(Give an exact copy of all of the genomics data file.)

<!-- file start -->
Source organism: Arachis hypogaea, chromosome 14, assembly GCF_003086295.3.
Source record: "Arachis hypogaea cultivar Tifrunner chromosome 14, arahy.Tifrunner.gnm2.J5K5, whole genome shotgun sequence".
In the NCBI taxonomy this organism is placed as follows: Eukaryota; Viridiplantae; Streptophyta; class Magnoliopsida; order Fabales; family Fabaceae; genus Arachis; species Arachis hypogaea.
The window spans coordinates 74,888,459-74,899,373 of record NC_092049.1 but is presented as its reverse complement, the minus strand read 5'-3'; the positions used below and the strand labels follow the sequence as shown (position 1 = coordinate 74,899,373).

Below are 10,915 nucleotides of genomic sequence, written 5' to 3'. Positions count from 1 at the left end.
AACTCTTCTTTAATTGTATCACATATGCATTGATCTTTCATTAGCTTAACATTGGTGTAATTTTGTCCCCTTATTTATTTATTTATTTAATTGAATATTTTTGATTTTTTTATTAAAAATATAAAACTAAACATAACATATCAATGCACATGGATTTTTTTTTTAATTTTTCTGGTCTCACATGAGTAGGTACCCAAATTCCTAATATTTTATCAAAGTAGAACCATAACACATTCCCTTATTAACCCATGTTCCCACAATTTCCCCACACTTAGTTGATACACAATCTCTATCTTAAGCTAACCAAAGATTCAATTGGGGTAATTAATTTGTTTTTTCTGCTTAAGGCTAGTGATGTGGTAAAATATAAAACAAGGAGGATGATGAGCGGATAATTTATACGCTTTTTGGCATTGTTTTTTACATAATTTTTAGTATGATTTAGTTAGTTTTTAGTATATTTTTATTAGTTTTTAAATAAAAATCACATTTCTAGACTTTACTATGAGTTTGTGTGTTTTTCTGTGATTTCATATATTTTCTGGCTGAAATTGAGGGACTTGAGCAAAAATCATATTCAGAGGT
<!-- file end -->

Source organism: Arachis hypogaea, chromosome 14, assembly GCF_003086295.3.
Source record: "Arachis hypogaea cultivar Tifrunner chromosome 14, arahy.Tifrunner.gnm2.J5K5, whole genome shotgun sequence".
In the NCBI taxonomy this organism is placed as follows: Eukaryota; Viridiplantae; Streptophyta; class Magnoliopsida; order Fabales; family Fabaceae; genus Arachis; species Arachis hypogaea.
The window spans coordinates 74,888,459-74,899,373 of record NC_092049.1 but is presented as its reverse complement, the minus strand read 5'-3'; the positions used below and the strand labels follow the sequence as shown (position 1 = coordinate 74,899,373).

Below are 10,915 nucleotides of genomic sequence, written 5' to 3'. Positions count from 1 at the left end.
AACTCTTCTTTAATTGTATCACATATGCATTGATCTTTCATTAGCTTAACATTGGTGTAATTTTGTCCCCTTATTTATTTATTTATTTAATTGAATATTTTTGATTTTTTTATTAAAAATATAAAACTAAACATAACATATCAATGCACATGGATTTTTTTTTTAATTTTTCTGGTCTCACATGAGTAGGTACCCAAATTCCTAATATTTTATCAAAGTAGAACCATAACACATTCCCTTATTAACCCATGTTCCCACAATTTCCCCACACTTAGTTGATACACAATCTCTATCTTAAGCTAACCAAAGATTCAATTGGGGTAATTAATTTGTTTTTTCTGCTTAAGGCTAGTGATGTGGTAAAATATAAAACAAGGAGGATGATGAGCGGATAATTTATACGCTTTTTGGCATTGTTTTTTACATAATTTTTAGTATGATTTAGTTAGTTTTTAGTATATTTTTATTAGTTTTTAAATAAAAATCACATTTCTAGACTTTACTATGAGTTTGTGTGTTTTTCTGTGATTTCATATATTTTCTGGCTGAAATTGAGGGACTTGAGCAAAAATCATATTCAGAGGT